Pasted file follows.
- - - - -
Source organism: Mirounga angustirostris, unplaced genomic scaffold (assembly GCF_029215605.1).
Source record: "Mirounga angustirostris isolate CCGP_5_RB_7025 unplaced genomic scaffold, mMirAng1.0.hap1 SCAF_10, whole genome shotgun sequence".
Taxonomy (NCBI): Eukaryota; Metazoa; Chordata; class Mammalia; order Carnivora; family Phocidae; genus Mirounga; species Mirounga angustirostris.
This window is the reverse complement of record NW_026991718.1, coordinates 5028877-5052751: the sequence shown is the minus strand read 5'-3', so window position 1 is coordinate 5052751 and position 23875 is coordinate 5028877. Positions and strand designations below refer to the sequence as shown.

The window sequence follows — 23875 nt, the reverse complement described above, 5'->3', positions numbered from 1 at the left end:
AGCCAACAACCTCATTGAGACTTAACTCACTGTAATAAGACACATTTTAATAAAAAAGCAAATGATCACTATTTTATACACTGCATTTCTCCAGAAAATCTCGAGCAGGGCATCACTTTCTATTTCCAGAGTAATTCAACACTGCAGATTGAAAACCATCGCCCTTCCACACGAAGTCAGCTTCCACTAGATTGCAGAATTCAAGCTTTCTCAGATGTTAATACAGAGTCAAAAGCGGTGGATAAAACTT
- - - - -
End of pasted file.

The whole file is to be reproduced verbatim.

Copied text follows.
Source organism: Mirounga angustirostris, unplaced genomic scaffold (assembly GCF_029215605.1).
Source record: "Mirounga angustirostris isolate CCGP_5_RB_7025 unplaced genomic scaffold, mMirAng1.0.hap1 SCAF_10, whole genome shotgun sequence".
Taxonomy (NCBI): Eukaryota; Metazoa; Chordata; class Mammalia; order Carnivora; family Phocidae; genus Mirounga; species Mirounga angustirostris.
This window is the reverse complement of record NW_026991718.1, coordinates 5028877-5052751: the sequence shown is the minus strand read 5'-3', so window position 1 is coordinate 5052751 and position 23875 is coordinate 5028877. Positions and strand designations below refer to the sequence as shown.

The window sequence follows — 23875 nt, the reverse complement described above, 5'->3', positions numbered from 1 at the left end:
AGCCAACAACCTCATTGAGACTTAACTCACTGTAATAAGACACATTTTAATAAAAAAGCAAATGATCACTATTTTATACACTGCATTTCTCCAGAAAATCTCGAGCAGGGCATCACTTTCTATTTCCAGAGTAATTCAACACTGCAGATTGAAAACCATCGCCCTTCCACACGAAGTCAGCTTCCACTAGATTGCAGAATTCAAGCTTTCTCAGATGTTAATACAGAGTCAAAAGCGGTGGATAAAACTT